Starting out this week a little differently, Sarah Dresner, @sarah_edo on twitter comments on the Batman movies, and it’s shockingly relevant to software we create:
When they make Batman movies, they say “ah yes, this has all the ingredients of a good movie” The trouble is, you don’t eat ingredients, you eat a meal. (Source)
She has an entire thread just on the problem with (primarily) DC movies, but it’s definitely relevant to our work, and it reminds me of our approach to business applications (and a bit broader; large companies that rhyme with smike-ro-croft approach to building software). We build software with features, (ingredients) but we generally forget the soul of software; that part of it that makes it relatable to the user. Features are not a soul, though a feature can be implemented with a soul. Software that we love and software we merely tolerate (at best) are separated by whether or not it has a soul. 👻
Aaron Stannard asks, “Why does it seem like Microsoft deprecates all of their Azure SDK NuGet packages and replaces them with an entirely new one every 18 months?”. That’s a great question, and the comments on the tweet offer possible explanations, but no one is speaking up in an official capacity. ❓
The people inside Microsoft using Windows Containers are talking about the cool stuff they can do. If you’re one of the five outside of Microsoft using Windows Containers voluntarily, you’ll enjoy this as well. Also, if you’re not a part of Microsoft and you’re using Windows Containers because you want to please drop me an email. It’s george at georgestocker dot com. 5️⃣
dotMorten shows you have to add OAuth to your WinUI application with one line of code using WinUiEx (Windows UI Extensions). 👍
Windows App SDK 1.1 Preview 3 is out and it includes Mica and Background Acrylic; which are two UI styles in Windows 10. 📢
Apparently Windows 11 Cumulative Preview KB5012643 breaks .NET 3.5 (in Windows Server 2022 as well) so watch out. ⌚
Microsoft 3D MovieMaker was released into opensource and the amazing part is that the software was built last. The entire manual and documentation was created first. That’s astonishing. 📚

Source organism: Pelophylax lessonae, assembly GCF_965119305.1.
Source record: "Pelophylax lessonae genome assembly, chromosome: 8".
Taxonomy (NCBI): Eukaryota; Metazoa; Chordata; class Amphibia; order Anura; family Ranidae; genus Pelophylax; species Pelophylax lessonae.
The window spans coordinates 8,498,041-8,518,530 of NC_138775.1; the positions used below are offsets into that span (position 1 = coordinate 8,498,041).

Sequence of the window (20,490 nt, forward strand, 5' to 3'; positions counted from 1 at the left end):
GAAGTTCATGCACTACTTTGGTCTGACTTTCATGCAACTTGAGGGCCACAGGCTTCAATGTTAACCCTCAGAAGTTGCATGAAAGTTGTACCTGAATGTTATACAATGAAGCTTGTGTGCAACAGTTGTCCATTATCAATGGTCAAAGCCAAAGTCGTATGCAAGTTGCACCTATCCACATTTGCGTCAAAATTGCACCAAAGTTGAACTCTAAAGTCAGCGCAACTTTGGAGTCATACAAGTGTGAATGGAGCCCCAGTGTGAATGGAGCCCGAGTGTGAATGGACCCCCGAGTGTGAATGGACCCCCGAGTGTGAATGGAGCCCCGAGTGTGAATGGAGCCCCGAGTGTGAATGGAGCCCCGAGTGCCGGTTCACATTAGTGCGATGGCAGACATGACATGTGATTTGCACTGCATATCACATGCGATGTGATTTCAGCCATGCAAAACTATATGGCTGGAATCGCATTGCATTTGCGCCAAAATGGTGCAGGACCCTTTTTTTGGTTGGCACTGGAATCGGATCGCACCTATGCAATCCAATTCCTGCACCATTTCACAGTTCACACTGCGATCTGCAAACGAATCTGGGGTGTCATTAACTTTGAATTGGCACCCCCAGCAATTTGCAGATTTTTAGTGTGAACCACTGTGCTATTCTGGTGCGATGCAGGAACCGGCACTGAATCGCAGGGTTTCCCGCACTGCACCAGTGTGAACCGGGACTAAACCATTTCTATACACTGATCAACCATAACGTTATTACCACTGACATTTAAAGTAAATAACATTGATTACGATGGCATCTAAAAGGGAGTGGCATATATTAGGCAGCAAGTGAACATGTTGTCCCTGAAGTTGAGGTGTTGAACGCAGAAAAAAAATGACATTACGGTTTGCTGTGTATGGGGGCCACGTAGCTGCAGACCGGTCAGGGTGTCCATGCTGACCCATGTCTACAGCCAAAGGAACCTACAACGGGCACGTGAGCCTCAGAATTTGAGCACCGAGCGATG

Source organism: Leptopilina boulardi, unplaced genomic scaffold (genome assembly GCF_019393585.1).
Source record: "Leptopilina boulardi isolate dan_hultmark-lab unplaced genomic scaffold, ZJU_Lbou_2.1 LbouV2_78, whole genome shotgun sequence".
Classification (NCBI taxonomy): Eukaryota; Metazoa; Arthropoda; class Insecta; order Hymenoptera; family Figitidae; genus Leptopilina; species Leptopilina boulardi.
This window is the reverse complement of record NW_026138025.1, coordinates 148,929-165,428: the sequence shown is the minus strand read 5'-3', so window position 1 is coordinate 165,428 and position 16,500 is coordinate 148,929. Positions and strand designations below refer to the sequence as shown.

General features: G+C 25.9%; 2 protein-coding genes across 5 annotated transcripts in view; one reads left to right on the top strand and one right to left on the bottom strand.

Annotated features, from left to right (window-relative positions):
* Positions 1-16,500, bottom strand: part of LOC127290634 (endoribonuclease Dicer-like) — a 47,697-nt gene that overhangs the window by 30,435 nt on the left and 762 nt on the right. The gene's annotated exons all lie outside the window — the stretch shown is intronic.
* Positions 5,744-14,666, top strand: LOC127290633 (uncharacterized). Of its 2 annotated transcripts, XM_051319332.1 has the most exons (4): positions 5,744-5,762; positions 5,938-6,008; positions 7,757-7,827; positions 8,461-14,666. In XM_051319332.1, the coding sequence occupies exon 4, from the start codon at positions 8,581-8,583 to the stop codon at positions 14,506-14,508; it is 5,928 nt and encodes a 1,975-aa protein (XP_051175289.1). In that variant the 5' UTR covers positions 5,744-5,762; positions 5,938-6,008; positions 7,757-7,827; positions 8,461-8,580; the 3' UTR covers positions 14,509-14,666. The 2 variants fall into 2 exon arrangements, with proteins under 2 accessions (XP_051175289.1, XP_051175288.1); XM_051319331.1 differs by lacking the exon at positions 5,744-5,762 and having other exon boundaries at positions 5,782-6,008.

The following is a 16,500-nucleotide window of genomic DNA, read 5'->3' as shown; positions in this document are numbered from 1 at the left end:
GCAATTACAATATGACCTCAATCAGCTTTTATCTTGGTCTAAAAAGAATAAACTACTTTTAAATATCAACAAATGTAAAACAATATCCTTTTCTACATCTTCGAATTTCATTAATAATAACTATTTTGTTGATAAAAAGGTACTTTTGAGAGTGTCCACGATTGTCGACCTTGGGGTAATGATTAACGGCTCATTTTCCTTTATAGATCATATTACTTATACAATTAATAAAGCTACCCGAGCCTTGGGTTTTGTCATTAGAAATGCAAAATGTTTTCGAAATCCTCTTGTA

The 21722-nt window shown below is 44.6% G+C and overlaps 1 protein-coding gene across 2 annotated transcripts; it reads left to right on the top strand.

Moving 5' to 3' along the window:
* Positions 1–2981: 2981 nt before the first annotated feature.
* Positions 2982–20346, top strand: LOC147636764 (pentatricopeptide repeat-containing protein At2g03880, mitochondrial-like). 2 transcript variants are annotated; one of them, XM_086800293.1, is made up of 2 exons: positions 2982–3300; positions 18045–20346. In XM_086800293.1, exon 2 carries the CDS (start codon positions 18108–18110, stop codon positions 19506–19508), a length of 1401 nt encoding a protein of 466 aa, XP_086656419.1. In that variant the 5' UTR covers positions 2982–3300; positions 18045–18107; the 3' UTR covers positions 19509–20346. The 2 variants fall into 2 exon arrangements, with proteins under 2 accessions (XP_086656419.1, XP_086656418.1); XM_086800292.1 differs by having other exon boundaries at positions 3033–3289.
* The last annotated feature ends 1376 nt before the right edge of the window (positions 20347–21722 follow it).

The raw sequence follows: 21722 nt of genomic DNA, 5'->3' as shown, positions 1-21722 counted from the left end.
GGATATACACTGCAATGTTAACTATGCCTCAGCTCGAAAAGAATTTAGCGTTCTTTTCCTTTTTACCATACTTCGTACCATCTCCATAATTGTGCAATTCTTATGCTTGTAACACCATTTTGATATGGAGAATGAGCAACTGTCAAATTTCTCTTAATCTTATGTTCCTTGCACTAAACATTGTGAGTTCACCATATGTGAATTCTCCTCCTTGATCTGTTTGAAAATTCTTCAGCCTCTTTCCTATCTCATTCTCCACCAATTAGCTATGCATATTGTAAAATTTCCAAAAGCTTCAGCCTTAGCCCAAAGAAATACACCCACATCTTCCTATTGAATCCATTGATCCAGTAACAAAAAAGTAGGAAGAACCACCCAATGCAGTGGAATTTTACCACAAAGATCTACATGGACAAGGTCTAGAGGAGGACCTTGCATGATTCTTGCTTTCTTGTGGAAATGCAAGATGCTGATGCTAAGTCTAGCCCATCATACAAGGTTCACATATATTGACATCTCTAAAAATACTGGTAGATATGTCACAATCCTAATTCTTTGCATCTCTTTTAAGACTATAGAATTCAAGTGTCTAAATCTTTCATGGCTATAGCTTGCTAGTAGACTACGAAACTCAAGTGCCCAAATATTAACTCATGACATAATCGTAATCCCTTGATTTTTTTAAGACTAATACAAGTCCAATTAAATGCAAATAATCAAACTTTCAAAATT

.NET 5.0 is out of support, so if you haven’t updated to .NET 6, now is the time. Literally. ⏳
This old tweet by Scott Hanselman came up again on what should be included in a Windows Developer Checklist and I maintain that GNU Utils is a requirement. I also want a native Perl Runtime, but you can’t have it all. 🔍
Jimmy Bogard writes You Probably Don’t Need to Worry about MediatR which itself is a response to this post that says, You probably don’t need MediatR as someone who has never used MediatR, they’re both right.
But what I want to bring up here is this mentality in software where we find these castles we believe in, live in those castles, and then eschew all the other castles we see. We build moats around ours, and see others as inferior. We tie the software we use and create to our identity. We defend it.
I also want to point out that Jimmy does a great job of not doing that in his post. He gives a reasoned rebuttal without it crossing any lines into attacks. ⚔
Not an Internet Of Sh*t joke but “This toilet installation is connected to Microsoft Azure IoT Central”. I just can’t with this. 💩
Power Platform Conference in September in Orlando, FL is looking for speakers. Submissions are due by May 16th. 🤼
Jeffrey Snover talks about the time he was demoted and made a corporate pariah for five years for inventing Powershell. There’s an accompanying talk on it. Sometimes I get asked, “why do you hit Microsoft so hard when they do <something I think is wrong>”, and stuff like this is the reason. There’s an inertia present in all businesses towards the present. Not towards innovation or getting better, but for extracting as much from the cash cow as possible. Microsoft is not only not immune to this, but there are many recent examples of this happening (Hot Reload, to name just one). The ‘new Microsoft’ has not gotten away from this inertia, and if we just stay silent, there won’t be any external forces helping them to see they are just relying on inertia. As much as I dump on Powershell, it was revolutionary for Windows administrators, and it deserves more accolades. In the replies another Microsoftie talks about the fact that BitLocker was also one of these anti-inertia projects. 🐚
And that’s it for what happened Last Week in .NET.